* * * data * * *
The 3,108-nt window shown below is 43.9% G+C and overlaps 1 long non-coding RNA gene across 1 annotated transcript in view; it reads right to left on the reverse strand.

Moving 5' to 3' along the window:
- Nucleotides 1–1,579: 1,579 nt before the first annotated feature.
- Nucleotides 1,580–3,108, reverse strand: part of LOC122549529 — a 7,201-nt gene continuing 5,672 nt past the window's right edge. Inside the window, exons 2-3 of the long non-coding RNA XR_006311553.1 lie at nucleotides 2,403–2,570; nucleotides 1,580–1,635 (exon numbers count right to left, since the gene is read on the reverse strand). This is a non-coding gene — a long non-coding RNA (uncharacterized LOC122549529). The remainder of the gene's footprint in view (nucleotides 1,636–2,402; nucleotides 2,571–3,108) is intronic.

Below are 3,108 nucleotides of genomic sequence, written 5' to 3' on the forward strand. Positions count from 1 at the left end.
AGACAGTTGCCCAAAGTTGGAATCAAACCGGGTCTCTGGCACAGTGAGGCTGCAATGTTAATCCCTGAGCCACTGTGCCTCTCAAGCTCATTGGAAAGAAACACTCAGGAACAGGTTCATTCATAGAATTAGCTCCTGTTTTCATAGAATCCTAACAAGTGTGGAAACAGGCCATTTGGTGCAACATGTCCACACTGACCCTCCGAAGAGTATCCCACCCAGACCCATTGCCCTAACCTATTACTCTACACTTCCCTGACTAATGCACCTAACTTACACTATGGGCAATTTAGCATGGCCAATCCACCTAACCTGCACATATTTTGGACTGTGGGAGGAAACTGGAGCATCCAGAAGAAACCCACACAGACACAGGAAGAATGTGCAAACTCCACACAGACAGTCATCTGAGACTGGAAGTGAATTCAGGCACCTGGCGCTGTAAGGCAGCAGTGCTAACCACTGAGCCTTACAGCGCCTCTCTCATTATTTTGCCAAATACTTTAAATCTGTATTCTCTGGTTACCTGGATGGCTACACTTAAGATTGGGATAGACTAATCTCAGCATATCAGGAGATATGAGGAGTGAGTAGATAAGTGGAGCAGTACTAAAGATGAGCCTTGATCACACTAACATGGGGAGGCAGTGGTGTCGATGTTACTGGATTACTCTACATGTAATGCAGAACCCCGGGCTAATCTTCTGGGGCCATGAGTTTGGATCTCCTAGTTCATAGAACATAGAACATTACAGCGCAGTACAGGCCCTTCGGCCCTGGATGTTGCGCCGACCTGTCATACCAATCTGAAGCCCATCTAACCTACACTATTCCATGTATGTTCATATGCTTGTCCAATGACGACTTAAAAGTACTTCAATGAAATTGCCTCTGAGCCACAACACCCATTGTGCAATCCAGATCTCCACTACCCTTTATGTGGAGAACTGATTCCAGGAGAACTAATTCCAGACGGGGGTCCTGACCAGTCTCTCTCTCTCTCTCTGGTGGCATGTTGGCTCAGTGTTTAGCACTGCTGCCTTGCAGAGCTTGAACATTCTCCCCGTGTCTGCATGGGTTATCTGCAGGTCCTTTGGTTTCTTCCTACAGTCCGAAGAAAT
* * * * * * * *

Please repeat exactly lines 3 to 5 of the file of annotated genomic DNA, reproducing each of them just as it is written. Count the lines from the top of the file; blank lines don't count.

- Nucleotides 1–1,579: 1,579 nt before the first annotated feature.
- Nucleotides 1,580–3,108, reverse strand: part of LOC122549529 — a 7,201-nt gene continuing 5,672 nt past the window's right edge. Inside the window, exons 2-3 of the long non-coding RNA XR_006311553.1 lie at nucleotides 2,403–2,570; nucleotides 1,580–1,635 (exon numbers count right to left, since the gene is read on the reverse strand). This is a non-coding gene — a long non-coding RNA (uncharacterized LOC122549529). The remainder of the gene's footprint in view (nucleotides 1,636–2,402; nucleotides 2,571–3,108) is intronic.

Below are 3,108 nucleotides of genomic sequence, written 5' to 3' on the forward strand. Positions count from 1 at the left end.